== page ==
Snippets in Clean Technology and Data Science: Agriculture and Food

Agriculture Algorithms

In today’s post, we’ll take a look at a few problems in Agriculture and Food that are being solved using machine learning, computer vision, social networks and satellite data among other data science tools.

What do social networks, sensors, food and farms have in common?

Social media immediately makes us think about Facebook, Snapchat, Instagram, Whatsapp, Google and all the different ways in which we human beings connect with each other today. All these apps use Graph and Network Theory to understand how people may be connected to each other, the links between them and how strong or weak those connections are. Reid Hoffman of LinkedIn famously said that “we’re all six weak connections apart from each other” and in today’s connected world, that number looks like it’s getting smaller and smaller.

So what would social media have in common with agriculture?

First, there’s always the way in which farmers and workers interact and connect with each other. Several startups like the Farmers Business Network are trying to build connected networks of farmers, buyers and equipment owners to make it easy for farmers to manage their operations. These startups typically use recommendation systems, local collaboration groups and optimization techniques to improve farmers operation systems. Data science used here is similar to that used by Amazon and other ecommerce companies in shipping and optimizing their operations.

Then there are the informal networks of workers looking for seasonal or daily work on the farm – something that doesn’t really show up on a app or a computer yet, but maybe will someday.

But what’s even more interesting about how social media and the underlying algorithm can impact agriculture is when we look at the actual business of food production, especially the spread of diseases in plants and animals.

An interesting study has come out of Italy, where scientists were interested in figuring out how the movement of people was contributing to the spread of diseases from farms. After the spread of mad-cow disease in Europe, there were several efforts to monitor farm health by tagging the animals themselves. The theory behind this is that the movement of the animals was a direct contribution to the way diseases spread from one farm to another. Now, monitoring the movement of animals is in itself an interesting data science problem – you have to build the sensor to be attached to the animal, collect and store the data from the animal in some sort of database or in the cloud, analyze how the animals are moving together with any information about the presence of diseases and the farms they originate in, and finally visualize the data in a map or in some format that people can intuitively understand what’s going on.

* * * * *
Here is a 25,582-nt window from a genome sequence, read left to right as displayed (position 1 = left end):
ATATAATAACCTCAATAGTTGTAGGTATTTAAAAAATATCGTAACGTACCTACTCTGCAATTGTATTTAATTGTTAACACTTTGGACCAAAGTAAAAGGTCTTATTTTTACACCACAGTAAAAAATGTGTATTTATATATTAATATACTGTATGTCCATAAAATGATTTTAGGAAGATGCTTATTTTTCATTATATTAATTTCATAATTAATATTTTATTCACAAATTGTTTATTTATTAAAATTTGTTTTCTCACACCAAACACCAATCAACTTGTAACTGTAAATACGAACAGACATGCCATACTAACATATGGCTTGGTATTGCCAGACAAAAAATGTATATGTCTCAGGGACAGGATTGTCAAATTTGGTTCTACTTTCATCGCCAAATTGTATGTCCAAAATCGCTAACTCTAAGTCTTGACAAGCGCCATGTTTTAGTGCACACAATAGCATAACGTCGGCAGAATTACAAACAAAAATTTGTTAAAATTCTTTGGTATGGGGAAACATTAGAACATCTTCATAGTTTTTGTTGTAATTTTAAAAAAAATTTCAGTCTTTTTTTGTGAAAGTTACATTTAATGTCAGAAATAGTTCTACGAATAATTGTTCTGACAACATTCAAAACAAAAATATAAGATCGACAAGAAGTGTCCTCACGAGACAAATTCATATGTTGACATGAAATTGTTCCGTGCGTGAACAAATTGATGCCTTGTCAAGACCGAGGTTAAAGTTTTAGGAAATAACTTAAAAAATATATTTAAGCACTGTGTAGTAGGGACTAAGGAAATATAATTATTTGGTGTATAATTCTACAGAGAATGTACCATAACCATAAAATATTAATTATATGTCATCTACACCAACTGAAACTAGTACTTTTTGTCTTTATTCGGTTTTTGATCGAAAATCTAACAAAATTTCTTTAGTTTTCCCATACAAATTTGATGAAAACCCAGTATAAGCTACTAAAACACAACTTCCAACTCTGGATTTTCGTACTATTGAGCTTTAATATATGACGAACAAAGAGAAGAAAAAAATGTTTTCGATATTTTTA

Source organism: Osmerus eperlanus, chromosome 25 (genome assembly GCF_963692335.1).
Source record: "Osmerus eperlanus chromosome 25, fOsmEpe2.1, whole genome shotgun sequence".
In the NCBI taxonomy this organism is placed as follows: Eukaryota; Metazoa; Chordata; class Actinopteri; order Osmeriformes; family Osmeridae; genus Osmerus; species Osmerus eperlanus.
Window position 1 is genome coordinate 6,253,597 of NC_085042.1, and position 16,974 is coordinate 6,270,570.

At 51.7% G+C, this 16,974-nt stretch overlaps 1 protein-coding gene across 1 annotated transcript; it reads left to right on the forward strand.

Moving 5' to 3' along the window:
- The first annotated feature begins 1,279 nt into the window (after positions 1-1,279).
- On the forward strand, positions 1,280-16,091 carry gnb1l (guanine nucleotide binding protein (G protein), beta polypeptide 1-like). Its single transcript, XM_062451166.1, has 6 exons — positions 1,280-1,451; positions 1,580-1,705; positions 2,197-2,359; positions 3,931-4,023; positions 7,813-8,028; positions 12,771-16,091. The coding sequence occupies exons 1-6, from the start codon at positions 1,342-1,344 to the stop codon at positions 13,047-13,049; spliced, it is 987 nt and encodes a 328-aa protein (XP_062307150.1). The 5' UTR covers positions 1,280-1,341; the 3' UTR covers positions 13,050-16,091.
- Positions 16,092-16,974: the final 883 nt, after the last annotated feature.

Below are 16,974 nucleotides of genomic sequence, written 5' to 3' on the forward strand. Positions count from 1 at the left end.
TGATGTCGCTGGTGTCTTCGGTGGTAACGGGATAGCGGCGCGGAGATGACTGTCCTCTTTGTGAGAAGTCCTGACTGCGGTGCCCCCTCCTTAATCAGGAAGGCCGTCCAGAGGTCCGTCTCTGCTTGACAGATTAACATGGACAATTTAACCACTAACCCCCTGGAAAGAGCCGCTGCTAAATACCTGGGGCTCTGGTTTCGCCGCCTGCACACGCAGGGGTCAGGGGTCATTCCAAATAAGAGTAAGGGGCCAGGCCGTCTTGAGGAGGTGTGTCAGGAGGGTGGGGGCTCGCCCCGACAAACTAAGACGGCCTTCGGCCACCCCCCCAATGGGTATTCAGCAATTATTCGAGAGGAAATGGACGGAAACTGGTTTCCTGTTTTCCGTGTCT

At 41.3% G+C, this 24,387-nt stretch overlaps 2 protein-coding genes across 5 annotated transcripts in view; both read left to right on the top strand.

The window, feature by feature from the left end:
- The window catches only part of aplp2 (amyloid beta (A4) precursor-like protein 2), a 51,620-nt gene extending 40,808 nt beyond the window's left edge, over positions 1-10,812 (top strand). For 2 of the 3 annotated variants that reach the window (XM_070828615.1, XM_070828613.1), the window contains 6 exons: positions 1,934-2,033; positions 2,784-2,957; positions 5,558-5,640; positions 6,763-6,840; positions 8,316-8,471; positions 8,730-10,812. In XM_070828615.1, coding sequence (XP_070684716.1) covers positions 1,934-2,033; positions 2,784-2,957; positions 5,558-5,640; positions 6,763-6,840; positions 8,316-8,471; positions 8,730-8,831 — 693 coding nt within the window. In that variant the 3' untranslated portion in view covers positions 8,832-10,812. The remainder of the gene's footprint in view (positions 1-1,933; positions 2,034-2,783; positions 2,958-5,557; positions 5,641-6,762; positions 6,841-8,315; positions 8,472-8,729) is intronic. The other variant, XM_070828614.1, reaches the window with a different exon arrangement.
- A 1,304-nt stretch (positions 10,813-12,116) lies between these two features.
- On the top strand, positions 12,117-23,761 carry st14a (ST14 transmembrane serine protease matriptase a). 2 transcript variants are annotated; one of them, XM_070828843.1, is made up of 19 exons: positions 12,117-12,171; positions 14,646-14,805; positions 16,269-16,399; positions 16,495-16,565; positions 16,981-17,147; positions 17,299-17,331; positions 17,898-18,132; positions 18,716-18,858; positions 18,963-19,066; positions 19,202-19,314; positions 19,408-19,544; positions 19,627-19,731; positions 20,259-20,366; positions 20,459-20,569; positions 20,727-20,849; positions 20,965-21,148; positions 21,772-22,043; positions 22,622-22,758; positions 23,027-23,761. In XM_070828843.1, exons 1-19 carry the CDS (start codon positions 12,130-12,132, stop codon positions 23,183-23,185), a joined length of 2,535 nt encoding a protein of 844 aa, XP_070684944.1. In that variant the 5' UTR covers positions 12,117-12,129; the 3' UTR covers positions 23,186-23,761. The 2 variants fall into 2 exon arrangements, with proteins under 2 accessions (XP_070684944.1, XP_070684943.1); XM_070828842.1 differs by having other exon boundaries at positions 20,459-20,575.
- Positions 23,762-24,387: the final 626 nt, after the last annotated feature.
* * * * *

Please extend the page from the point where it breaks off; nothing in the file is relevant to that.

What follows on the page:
What the researchers did was add an extra layer of complexity to the problem. They looked at how the movement of people, specifically veterinarians, from farm to farm, resulted in the spreading of diseases. The question they were interested in was how much of an impact did indirect disease vectors like people have as opposed to direct disease vectors like sick animals?

The scientists used an extremely clever approach to solve this problem – one that marries social media and agriculture. They build a network of the farms and the veterinarians using each individual farm and vet as a node. The links between the different nodes were the number of times the vet went to a different farm and the number of vets that visited a particular farm. Using Graph Theory in this fashion, they were able to show that the movement of people amplifies the spread of diseases locally, while the movement of animals has a greater impact on the larger spatial distribution of the disease. Not just that, they were also able to highlight the “strong actors” in the network – the farms that had multiple links to other farms through visits by the vet as well as the farms where a number of vets stopped by before proceeding to other farms. These are the farms where if a disease were to break out, it would spread quickly to the rest of the area because of how well connected they are.

Now, this type of research is something that combines data science and clean technology to solve a problem that has a huge impact on two trillion dollar markets – food and health. Imagine if this kind of information was built for each country and then linked to form a global network – we could customize how resources for inspection and monitoring of food and farms are deployed and prevent the spread of contaminated food before it becomes a huge problem.


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